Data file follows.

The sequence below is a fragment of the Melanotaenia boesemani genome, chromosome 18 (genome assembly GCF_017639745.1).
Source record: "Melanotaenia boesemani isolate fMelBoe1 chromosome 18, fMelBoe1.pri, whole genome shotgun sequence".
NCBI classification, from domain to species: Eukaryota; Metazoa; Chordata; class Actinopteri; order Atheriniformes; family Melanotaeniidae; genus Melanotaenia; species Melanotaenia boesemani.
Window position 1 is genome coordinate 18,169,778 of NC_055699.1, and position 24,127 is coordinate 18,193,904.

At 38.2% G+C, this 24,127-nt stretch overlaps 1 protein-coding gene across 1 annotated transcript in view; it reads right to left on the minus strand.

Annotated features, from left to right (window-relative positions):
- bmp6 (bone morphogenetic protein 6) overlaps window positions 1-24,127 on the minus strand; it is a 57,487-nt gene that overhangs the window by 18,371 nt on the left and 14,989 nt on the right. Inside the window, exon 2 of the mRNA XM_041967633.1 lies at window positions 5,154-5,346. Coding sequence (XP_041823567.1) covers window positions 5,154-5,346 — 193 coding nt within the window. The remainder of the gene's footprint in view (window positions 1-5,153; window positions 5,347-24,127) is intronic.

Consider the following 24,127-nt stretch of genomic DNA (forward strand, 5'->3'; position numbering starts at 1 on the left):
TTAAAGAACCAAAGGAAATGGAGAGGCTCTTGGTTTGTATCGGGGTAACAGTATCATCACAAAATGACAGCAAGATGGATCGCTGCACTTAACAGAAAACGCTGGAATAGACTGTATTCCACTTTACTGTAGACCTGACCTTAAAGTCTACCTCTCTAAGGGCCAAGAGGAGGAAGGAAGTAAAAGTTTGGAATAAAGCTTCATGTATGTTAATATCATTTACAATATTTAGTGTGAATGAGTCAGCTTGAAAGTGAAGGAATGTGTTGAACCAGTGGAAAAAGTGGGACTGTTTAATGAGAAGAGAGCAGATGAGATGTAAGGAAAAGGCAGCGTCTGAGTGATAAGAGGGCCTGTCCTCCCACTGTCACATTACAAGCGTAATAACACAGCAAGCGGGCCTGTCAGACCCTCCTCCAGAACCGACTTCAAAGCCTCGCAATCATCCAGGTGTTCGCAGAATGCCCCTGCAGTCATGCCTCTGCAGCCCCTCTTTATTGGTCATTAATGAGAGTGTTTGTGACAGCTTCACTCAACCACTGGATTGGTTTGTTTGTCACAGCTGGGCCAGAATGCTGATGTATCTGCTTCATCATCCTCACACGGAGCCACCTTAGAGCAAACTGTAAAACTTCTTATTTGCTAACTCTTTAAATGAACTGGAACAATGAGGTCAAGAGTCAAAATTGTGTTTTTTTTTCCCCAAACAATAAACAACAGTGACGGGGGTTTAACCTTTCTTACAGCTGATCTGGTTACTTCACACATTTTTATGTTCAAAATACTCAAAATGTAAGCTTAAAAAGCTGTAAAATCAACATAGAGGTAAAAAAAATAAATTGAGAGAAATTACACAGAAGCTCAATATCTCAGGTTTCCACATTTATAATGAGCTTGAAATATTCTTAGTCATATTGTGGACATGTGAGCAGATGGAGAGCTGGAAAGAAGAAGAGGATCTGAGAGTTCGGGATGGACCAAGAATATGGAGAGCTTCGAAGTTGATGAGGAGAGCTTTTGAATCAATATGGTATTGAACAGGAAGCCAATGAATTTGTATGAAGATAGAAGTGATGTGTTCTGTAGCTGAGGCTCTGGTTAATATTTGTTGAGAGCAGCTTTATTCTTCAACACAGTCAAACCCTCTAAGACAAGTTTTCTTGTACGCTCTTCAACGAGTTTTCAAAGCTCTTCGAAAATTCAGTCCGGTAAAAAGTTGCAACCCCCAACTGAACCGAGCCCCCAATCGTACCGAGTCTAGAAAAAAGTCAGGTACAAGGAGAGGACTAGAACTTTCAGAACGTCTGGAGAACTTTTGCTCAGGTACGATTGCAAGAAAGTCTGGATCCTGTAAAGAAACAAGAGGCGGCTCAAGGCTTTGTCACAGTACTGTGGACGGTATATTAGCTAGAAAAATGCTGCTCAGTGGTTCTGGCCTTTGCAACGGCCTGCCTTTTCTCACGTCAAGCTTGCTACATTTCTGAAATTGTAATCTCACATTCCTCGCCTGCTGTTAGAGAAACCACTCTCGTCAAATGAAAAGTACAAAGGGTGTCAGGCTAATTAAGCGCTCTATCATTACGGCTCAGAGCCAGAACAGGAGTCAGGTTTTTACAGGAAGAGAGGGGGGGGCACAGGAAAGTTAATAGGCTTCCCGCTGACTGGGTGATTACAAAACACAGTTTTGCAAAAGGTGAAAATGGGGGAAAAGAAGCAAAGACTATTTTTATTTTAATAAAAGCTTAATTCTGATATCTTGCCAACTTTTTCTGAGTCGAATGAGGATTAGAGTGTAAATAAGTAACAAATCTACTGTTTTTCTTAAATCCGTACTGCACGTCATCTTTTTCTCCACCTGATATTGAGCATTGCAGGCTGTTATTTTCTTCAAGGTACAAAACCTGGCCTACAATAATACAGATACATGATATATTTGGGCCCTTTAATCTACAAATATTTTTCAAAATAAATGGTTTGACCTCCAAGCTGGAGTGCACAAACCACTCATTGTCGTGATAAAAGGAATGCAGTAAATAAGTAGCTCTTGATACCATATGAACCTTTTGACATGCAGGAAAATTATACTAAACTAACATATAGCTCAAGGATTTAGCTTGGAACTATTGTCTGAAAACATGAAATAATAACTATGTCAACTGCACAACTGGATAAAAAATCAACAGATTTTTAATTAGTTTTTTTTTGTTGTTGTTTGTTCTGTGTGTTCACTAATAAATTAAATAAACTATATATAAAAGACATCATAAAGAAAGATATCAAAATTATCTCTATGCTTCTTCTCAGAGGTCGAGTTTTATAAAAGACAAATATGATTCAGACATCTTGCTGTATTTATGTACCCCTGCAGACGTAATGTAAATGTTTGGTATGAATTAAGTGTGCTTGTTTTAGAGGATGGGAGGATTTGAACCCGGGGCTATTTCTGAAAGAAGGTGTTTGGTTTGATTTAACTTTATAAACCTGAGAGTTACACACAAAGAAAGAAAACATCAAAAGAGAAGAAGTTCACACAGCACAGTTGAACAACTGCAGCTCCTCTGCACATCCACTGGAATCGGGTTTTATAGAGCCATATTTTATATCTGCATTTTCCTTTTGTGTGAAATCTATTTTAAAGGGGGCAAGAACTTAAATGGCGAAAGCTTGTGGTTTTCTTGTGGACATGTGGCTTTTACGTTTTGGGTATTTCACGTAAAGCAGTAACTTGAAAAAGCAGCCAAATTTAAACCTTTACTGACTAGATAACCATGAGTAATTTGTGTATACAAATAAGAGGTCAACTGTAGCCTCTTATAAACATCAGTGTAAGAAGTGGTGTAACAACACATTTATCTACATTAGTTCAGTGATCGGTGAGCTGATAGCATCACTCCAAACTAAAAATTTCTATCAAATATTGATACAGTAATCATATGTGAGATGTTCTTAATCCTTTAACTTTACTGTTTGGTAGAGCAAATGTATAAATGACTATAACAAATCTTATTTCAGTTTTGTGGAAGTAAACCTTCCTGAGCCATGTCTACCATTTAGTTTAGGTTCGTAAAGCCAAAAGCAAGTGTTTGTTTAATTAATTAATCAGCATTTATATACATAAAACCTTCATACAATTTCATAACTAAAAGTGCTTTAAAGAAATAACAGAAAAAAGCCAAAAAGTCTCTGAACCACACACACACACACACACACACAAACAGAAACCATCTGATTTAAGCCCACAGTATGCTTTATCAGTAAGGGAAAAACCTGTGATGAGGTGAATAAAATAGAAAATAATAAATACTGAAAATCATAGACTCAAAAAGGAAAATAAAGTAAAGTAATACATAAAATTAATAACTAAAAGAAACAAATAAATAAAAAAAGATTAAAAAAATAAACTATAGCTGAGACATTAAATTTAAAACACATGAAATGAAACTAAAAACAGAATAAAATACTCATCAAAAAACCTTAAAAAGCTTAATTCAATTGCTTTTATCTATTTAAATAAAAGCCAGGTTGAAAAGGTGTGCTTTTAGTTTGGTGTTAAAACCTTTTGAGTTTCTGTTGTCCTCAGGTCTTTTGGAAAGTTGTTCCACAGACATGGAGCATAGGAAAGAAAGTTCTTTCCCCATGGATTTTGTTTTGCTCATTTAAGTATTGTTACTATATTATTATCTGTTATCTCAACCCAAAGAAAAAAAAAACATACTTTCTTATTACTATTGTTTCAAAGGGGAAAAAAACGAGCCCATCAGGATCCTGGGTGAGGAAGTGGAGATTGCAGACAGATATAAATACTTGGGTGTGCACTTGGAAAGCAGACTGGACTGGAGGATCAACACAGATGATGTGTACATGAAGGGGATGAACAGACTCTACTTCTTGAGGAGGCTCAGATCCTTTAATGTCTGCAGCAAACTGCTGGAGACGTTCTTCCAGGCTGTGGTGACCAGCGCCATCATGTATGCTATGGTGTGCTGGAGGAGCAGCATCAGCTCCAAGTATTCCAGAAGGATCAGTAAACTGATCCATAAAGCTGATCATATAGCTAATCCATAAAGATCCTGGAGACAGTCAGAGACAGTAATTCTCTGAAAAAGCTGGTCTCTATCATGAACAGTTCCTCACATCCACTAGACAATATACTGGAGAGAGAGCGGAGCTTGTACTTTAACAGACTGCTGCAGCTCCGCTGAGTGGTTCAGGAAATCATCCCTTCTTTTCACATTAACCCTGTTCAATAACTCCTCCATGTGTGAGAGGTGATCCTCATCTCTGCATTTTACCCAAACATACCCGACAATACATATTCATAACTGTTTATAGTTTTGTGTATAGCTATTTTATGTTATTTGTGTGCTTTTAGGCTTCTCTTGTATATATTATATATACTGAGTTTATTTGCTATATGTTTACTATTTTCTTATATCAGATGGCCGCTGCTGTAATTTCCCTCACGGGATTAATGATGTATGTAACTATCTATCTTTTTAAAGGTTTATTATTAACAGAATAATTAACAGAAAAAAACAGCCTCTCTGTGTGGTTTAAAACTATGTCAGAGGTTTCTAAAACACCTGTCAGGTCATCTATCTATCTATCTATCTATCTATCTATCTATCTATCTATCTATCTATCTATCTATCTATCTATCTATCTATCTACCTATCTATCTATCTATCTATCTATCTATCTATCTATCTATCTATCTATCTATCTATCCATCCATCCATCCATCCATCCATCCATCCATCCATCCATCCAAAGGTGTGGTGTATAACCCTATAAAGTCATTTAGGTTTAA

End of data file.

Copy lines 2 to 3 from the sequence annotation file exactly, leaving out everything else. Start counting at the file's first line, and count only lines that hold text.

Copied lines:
Source record: "Melanotaenia boesemani isolate fMelBoe1 chromosome 18, fMelBoe1.pri, whole genome shotgun sequence".
NCBI classification, from domain to species: Eukaryota; Metazoa; Chordata; class Actinopteri; order Atheriniformes; family Melanotaeniidae; genus Melanotaenia; species Melanotaenia boesemani.